To counterpoint is to contrast. If you point out that you should have class outside, someone might counterpoint by reminding you that it’s raining. In music, counterpoint is when two separate melodies are played or sung at the same time.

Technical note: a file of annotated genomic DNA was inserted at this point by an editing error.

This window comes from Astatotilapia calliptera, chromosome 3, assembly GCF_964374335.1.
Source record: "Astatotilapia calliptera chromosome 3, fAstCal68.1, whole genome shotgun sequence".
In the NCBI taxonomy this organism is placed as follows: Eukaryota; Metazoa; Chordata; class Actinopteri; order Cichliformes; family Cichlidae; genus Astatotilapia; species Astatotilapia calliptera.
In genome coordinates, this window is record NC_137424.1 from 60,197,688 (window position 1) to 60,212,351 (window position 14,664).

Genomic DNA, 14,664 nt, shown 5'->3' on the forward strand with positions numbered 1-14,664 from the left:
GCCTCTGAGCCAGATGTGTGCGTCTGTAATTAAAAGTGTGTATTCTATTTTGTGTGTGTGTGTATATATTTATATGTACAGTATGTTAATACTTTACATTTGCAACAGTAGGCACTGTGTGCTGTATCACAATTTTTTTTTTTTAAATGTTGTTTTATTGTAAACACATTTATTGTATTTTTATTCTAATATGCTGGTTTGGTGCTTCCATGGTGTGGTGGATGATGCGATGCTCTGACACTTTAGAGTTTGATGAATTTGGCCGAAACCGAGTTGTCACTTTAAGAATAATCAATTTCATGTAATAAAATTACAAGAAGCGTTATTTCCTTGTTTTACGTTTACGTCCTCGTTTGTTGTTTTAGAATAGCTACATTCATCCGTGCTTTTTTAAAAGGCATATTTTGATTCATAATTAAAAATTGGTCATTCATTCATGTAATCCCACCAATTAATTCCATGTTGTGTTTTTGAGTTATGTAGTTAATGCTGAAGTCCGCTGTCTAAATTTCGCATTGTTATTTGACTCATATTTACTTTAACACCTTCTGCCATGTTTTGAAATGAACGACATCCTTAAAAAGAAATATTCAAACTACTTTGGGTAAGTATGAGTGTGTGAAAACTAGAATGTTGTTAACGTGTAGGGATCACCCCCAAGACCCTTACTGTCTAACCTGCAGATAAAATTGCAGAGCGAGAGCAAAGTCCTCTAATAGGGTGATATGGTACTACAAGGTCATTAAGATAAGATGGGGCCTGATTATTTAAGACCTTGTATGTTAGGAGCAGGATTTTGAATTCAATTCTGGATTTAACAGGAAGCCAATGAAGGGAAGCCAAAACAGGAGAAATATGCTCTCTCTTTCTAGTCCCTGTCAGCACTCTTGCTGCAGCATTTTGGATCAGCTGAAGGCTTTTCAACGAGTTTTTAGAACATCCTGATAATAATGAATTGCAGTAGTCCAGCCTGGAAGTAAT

When a composer writes a piece of music using voices that follow different rhythms or pitches but ultimately come together harmonically, she uses counterpoint. You can also use this word as a verb to mean "to highlight difference:" "My tidy bookshelves counterpoint the mess of papers and books on my desk." The musical meaning of counterpoint, "pricking musical notes under the original melody on a manuscript," comes from an earlier sewing or quilting meaning.